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Practice Guide to Auditing Efficiency

Characteristics of Application Processes

The primary objective of an application process is to control access to a privilege (for example, driving, hunting, and fishing licences) or a program (for example, student loans or social assistance). Many government programs are accessed through similar processes, which are, in effect, gatekeeping functions. Accurate processing and decision making according to established criteria are important to achieve stewardship over public resources and compliance with legislation and policy.

Government programs that receive applications for loans, grants, permits or licences often deal with large volumes of data and must manage processes that include multiple points where applications can be approved or denied. There may be opportunities to automate some of these processes to increase efficiency.

Typically, application processes consist of the following major components:

Legislation, regulations, and policies to govern the program.

Communication of the program or licensing requirement, including eligibility criteria and an application process.

A system to receive applications, which may be manual or electronic.

A system for adjudication of applications, which may include multiple decision points, requirements for submission of additional information, and verification of information. Adjudication may be manual or electronic.

Notification of results of the adjudication process, including issuing licences or other access documents. There are often time limits on approvals (for example, five-year drivers’ licences), which require periodic renewals and notification of expiry to licencees.

An appeal process, which provides for independent review in the event that the applicant is not satisfied with the decision.

Monitoring and reporting various aspects of program performance, including service standards (for example, time to process an application), statistics, and financial measures.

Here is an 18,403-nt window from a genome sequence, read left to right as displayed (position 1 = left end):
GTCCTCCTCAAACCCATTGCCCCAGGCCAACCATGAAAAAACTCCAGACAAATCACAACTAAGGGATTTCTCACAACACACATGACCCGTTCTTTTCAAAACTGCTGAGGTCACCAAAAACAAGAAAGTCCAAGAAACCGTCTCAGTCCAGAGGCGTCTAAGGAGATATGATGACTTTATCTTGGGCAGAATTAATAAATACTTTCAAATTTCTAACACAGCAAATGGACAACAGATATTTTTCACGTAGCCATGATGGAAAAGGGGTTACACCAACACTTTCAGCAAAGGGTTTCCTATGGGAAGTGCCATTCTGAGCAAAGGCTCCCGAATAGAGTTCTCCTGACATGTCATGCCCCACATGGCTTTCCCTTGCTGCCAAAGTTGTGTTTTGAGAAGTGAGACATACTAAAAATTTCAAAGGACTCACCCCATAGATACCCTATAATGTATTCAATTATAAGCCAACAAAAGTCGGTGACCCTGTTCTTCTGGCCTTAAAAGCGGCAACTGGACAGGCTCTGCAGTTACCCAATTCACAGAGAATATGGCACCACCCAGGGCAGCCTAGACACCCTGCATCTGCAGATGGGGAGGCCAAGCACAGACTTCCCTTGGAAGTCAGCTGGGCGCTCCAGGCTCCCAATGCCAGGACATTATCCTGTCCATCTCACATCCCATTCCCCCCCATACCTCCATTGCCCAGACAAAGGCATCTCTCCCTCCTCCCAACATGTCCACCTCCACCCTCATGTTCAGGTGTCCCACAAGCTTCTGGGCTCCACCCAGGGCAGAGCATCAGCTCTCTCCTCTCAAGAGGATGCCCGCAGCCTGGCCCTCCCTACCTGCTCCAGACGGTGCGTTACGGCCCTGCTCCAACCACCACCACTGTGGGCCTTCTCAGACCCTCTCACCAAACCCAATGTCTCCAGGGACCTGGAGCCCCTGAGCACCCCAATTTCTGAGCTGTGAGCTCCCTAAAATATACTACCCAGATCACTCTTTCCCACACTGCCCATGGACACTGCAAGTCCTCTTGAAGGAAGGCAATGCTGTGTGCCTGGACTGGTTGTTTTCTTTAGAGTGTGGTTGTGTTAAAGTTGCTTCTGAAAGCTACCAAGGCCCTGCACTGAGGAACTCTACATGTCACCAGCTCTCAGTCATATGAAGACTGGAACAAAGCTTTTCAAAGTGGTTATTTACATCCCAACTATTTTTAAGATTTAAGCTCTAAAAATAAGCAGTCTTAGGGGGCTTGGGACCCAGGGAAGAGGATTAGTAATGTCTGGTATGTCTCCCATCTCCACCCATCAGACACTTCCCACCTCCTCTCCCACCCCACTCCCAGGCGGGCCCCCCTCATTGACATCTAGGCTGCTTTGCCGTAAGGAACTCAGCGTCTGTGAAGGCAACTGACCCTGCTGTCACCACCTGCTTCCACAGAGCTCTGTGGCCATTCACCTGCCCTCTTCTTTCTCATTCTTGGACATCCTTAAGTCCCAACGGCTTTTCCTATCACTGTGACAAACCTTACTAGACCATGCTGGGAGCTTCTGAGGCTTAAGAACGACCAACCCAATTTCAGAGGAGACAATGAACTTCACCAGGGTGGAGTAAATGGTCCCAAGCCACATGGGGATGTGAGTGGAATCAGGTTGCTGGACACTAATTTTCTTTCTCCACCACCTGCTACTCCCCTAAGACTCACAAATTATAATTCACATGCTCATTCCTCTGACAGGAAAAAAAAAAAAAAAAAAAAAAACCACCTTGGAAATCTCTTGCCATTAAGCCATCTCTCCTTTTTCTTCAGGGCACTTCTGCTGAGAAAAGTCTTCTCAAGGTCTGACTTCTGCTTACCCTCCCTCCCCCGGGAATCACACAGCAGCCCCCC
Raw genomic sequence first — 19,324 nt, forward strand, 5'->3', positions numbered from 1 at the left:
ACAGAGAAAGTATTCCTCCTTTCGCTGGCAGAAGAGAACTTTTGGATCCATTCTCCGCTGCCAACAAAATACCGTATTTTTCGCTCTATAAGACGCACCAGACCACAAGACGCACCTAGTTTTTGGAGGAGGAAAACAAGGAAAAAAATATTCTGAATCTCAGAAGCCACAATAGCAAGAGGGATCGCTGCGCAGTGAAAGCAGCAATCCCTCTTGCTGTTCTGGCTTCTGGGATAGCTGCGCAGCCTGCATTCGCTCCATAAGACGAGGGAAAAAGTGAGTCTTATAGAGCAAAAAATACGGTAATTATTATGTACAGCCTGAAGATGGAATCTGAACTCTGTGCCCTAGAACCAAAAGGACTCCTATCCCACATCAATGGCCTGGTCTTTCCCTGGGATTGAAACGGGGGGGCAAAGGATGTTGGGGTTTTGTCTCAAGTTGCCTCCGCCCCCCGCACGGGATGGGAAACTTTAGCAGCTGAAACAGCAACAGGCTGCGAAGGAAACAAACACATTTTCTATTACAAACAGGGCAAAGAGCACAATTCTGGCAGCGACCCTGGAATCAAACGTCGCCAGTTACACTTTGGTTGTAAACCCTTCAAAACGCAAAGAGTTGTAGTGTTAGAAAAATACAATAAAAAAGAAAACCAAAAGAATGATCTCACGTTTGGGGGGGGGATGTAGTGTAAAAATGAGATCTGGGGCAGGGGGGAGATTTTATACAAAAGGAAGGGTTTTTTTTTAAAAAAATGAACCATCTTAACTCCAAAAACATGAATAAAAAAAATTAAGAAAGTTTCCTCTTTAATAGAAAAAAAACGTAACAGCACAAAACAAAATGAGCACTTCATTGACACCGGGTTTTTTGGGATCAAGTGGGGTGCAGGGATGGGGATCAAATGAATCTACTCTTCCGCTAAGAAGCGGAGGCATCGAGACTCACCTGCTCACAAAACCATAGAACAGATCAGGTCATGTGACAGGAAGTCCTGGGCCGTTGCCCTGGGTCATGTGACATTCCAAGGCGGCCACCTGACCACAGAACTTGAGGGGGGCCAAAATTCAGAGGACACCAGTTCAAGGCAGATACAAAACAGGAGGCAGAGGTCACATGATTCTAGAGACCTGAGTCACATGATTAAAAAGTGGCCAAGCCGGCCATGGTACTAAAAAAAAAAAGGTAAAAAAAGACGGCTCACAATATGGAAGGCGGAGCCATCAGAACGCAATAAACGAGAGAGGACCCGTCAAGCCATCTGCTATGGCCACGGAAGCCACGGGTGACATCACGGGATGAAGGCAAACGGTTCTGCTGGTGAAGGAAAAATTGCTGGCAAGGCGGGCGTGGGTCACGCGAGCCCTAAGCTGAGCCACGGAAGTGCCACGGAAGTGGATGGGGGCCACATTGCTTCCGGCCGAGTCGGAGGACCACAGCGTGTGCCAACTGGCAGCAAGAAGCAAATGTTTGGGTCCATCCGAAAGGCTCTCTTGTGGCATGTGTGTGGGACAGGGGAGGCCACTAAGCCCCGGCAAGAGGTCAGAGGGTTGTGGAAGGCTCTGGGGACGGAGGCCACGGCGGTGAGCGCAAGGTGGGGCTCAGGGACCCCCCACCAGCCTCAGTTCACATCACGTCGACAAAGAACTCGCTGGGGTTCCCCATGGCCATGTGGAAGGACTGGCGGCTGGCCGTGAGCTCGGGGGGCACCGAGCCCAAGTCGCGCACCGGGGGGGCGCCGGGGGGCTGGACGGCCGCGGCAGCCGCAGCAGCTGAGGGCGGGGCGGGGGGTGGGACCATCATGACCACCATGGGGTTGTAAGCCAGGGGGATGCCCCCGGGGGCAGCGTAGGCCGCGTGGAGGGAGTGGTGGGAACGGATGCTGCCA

Continuous improvement and innovation to ensure the program is current and based on good practices.

Figure 1 illustrates how the main components of an application process are integrated to achieve program objectives. It also shows the components classified into the standard Plan-Do-Check-Act Management Model.

Figure 1

Components of an Application or Licensing Process

Components of an Application or Licensing Process

A key challenge for the managers of application processes is to balance efficiency, particularly timely processing of applications, with the need to control access according to legislation and policy.

Controlling access to programs and licences starts with the requirement that program management comply with legislation, regulation, and policies and that entities verify information submitted by applicants to ensure that it is accurate and reliable for decision-making purposes. Approaches to verification should be based on risk assessment.

Granting access or a licence to ineligible applicants can result in public safety concerns; for example, granting a drivers’ licence to someone who has not passed a driving examination or approving immigration status for a known criminal. Program management has the important responsibility of ensuring that the relationships between efficiency, controls, and risk are appropriate based on risk assessment and judgments about risk tolerance. The risk of granting access to a program or a licence to applicants who do not meet requirements increases in situations where too much emphasis on efficiency has resulted in an excessive reduction of controls.